SAHDness 2006 - A Recap

It's very different when you're the dad and you're the one staying home, even if it's only for 3-4 months of the year.

Sometimes I think of those LooneyTunes cartoons where Wile E. Coyote and the sheepdog punch in and out of their assorted shifts.

To do the SAH thing when you're not really wired for it takes a certain adaptive, compensatory skill set. (I seem to have that--thank you God!) You have to compensate because the "I carried you and held you to my bosom and nursed you" chip is missing from your circuit board. Mothers, in my experience, are aware of the emotional investment they have in tehir children because they vividly remember every little payment they made over 9+ months. Every twinge, every worrisome ache, pain, motion, sensation.

For dads, at least for THIS dad, it wasn't like that...it was a lump sum at the end of nine months. POW. Kid. As a dad, if you're smart, anyway, you spend the gestation and immediate postpartum period basically making offerings to appease or prevent the wrath of the Great Maternity Goddess. So I schlepped around like Igor bringing drums of Cherry Garcia and barrels of Fruit Flavored Tums and picking out the yellow ones. Making a large financial sacrifice to expiate for not going In The Room*.

All of which is cool, but none of which prepares you for doing the SAH thing.

In the usual brainless sitcom plots, when the Mr. Mom scenario takes hold, we see Hapless Dad going crazy trying to cope with new and unusual stresses and the episodes end with Mother walking in and the plumbing is spouting like a geyser, the house is on fire and teh children are caked with filth.

It ain't necessarily so.

The thing that DOES take getting used to is all the moms telling you how wonderful you are for doing this. Not that I mind, but it's like being admired for your refueling technique or your excellent wristwork in opening a jar. I always feel like answering like the sheriff in those Old West movies "Just doin' mah job, ma'am."

The other thing that takes getting used to, this time on the part of the offspring is the "I don't care how Mommy does it. This is how Daddy does it."

Example: Child has to take medicine. Said medicine tastes like Vegan Hemlock from Tim's of Vermont. Mommy's approach is to plead, ask and/or bribe Child into swallowing this bile. This is moderately successful, even if it takes three spoonfuls for Child to actually ingest one. Daddy, on the other hand, is a bit different. "Take it or wear it." For good effect. Child is seated from a high enough surface that escape is unlikely. Child's resolve tends to diminish quickly.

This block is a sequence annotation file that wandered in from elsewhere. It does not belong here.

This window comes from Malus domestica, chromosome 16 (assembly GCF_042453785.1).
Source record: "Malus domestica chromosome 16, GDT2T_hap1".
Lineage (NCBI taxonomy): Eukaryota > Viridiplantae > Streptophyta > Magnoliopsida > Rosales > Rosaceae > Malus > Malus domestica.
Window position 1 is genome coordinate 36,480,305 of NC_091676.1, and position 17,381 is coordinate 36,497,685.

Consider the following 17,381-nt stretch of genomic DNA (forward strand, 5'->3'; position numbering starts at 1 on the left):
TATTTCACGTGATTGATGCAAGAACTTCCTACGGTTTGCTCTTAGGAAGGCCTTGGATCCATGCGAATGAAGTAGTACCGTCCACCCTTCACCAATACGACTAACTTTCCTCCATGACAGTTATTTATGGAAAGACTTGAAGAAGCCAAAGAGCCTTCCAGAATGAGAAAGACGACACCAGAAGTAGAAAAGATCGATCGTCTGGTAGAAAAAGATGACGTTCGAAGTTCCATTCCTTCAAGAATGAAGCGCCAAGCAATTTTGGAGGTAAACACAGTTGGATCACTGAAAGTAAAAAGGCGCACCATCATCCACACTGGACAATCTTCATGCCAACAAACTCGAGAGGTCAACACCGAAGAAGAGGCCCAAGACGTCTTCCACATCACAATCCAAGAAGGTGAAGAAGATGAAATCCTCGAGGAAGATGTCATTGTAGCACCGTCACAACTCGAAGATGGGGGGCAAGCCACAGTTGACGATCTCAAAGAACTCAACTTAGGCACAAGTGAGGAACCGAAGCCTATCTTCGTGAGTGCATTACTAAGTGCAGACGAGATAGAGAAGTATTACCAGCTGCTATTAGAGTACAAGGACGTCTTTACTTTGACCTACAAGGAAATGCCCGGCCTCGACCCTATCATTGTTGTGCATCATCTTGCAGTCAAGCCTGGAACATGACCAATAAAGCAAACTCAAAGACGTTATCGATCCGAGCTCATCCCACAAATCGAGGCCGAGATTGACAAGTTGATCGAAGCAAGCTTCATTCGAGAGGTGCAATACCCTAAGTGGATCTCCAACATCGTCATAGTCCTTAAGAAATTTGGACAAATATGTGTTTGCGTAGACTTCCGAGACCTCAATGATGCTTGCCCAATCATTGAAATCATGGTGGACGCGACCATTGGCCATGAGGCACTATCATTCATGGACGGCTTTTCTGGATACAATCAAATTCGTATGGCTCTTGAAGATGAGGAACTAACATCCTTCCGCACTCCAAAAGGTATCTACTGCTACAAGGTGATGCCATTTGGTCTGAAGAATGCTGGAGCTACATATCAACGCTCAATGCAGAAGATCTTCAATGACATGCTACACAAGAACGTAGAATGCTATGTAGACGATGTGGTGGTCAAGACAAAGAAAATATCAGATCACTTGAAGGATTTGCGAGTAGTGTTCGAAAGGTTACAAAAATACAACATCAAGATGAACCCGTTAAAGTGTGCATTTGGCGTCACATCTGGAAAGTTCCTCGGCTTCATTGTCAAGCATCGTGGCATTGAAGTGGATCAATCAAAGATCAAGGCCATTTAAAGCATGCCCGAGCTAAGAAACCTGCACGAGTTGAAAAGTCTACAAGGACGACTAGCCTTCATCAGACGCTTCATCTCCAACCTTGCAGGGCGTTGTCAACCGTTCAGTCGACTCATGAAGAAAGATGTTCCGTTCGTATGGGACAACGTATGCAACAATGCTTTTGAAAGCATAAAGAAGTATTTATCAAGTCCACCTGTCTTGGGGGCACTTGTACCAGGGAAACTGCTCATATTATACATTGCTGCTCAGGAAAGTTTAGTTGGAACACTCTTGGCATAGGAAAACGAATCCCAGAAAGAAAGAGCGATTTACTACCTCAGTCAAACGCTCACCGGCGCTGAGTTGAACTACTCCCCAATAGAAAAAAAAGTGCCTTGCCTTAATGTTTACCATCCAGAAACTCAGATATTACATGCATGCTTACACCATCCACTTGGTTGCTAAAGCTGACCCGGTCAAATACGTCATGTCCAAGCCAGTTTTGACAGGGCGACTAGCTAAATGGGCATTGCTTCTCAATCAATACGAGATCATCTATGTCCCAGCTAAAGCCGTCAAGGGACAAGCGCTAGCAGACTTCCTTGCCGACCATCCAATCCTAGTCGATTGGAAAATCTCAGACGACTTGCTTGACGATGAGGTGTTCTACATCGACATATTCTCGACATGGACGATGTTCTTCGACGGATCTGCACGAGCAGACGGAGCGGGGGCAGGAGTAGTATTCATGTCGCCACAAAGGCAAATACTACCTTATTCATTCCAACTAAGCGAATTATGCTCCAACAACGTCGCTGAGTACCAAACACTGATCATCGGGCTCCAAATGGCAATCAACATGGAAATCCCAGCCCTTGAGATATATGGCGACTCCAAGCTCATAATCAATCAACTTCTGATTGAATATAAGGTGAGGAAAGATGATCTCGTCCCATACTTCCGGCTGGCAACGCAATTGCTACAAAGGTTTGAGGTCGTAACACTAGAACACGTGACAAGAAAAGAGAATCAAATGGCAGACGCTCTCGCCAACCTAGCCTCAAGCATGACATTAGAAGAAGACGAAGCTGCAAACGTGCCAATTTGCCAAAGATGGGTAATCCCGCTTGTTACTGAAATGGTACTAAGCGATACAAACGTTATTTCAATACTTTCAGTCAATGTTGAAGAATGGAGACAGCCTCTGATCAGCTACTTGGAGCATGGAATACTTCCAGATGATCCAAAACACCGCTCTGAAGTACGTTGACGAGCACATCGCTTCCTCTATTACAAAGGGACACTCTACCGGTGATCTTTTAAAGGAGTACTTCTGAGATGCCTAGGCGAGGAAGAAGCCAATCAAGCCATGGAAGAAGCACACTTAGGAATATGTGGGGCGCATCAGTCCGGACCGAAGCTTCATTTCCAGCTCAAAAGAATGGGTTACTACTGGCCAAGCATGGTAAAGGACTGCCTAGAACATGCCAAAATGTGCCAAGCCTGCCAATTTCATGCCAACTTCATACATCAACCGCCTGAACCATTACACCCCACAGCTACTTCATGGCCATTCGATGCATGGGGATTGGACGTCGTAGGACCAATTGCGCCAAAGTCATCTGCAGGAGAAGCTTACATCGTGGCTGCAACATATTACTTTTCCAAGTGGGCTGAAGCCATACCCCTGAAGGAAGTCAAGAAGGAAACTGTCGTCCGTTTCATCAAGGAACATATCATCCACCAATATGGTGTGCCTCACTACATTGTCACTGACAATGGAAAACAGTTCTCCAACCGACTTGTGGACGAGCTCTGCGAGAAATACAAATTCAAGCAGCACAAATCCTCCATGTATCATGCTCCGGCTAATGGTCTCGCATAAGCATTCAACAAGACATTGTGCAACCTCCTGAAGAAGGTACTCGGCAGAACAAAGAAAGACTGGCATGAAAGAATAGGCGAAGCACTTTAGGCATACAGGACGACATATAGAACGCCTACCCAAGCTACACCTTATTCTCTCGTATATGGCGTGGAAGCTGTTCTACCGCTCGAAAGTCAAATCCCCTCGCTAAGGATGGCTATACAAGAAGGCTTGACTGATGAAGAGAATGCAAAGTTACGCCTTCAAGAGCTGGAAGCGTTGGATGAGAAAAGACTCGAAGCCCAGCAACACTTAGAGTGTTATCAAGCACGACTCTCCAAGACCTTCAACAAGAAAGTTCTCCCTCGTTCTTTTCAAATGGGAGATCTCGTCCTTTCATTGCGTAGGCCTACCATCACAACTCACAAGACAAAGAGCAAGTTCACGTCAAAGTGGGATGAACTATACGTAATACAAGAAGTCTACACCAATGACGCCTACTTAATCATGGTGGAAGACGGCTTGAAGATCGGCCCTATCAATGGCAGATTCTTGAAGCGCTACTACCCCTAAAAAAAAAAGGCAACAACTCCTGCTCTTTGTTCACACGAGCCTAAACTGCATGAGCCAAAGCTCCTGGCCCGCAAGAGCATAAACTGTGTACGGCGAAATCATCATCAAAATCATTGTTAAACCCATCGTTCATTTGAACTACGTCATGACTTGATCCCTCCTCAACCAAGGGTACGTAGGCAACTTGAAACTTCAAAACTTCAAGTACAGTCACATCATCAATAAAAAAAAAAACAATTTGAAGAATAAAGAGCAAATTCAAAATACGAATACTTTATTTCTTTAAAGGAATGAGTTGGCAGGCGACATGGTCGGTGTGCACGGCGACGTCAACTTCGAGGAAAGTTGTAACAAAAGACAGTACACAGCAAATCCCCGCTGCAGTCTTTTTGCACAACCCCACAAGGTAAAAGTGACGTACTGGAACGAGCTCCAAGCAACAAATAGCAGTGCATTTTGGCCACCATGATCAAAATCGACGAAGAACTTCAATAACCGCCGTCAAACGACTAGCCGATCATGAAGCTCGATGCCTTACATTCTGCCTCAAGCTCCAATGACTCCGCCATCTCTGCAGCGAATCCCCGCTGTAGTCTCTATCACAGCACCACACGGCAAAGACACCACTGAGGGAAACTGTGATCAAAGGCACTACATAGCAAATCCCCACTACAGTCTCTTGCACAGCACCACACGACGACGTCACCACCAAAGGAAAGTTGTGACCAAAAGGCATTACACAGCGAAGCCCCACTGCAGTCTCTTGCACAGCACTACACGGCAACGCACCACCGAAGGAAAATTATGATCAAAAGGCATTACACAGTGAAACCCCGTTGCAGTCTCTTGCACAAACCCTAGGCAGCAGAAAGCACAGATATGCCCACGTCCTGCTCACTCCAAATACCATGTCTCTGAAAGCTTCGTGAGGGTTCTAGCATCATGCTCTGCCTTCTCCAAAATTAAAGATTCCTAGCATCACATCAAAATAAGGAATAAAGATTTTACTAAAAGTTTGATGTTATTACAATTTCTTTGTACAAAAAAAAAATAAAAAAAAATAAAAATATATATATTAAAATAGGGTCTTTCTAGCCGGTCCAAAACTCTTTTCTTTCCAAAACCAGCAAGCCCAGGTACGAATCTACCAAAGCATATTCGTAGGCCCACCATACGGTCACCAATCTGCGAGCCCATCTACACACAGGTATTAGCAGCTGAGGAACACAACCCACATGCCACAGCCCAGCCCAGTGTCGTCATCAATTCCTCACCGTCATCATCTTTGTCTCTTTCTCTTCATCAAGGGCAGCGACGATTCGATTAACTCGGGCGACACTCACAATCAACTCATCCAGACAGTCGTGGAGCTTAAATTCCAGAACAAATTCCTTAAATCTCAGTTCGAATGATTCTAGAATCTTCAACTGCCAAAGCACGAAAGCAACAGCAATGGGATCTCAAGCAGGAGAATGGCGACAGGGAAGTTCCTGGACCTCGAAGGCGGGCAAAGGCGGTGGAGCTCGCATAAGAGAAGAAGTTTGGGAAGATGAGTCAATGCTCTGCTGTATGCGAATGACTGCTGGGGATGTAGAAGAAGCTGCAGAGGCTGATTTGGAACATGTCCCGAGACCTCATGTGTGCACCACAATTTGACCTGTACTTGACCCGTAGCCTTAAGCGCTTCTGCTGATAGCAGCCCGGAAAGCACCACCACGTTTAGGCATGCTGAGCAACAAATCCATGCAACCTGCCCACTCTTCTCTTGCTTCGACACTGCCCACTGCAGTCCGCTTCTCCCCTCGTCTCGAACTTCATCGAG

It's little things like that.

Just two days ago, NOS had an uncharacteristic moment when he lunged for something at a toy store. I have seen TFBIM engage in tugs-o-war in these situations. I just hoisted NOS on my shoulder and chugged along.

I ain't got time to bleed.

Which, I think, sums up the basic core difference betwen how I do things and how Mommy does things. I'm all about results and the quickest and easiest pathway to same. When I have to take one of the boys to the Dr., all I care about is:

The diagnosis.
The prognosis.
What, in excruciating no-room-for-mistake-or-misunderstanding detail, I have to do.

"He has lycanthropy, it's a mild case, give him Vitamin C and shave him every full moon and feed him raw steak. Got it."

I don't want to hear ANYTHING else. In fact, I am (inwardly) very angry to have to hear anything superfluous. Inside I'm thinking "Dude, I have to get out of here." My wife would be asking for brochures and looking up Yahoo Groups and wondering if flying to Boston when she was 2 months pregnant could have been the cause. I make it a policy to not think about things I am unable or unwilling to change. I stay sane that way.

In an email exchange with the lovely and gracious Badger, she wrote (I could practically see her face clouded over with exasperation) something to the effect of "Gah! You're such a MAN." But I can't help it, I only have one X chromosome.

This isn't something to be terribly proud of, but I am not (and I suspects this applies to most dads) particularly introspective or "hindsight-y" about my parenting. Yes, I sometimes beat myself up about getting the wrong warranty on the Audi or whatever possessed me to spend THAT kind of money on that useless surround sound processor. But it never descends to feelings of guilt. Just look at my cuticles.

I s'pose that being this shallow--I've stepped in deeper puddles--is something of a defense mechanism. It also helps to have an abnormally large number of complicated hobbies to soak up valuable cerebral real estate that might otherwise be employed to more self-examinative effect. To wit: I literally spent over 24 hours (not in a row...but close) looking for the ideal DVD player before deciding on a good-for-now Denon and building the HTPC. This doesn't take into account the search for the out-of-production weatherstripping for the red car, or pondering whether I ought get a wok burner or an indoor grill for when the kitchen gets remodeled. Or the reading.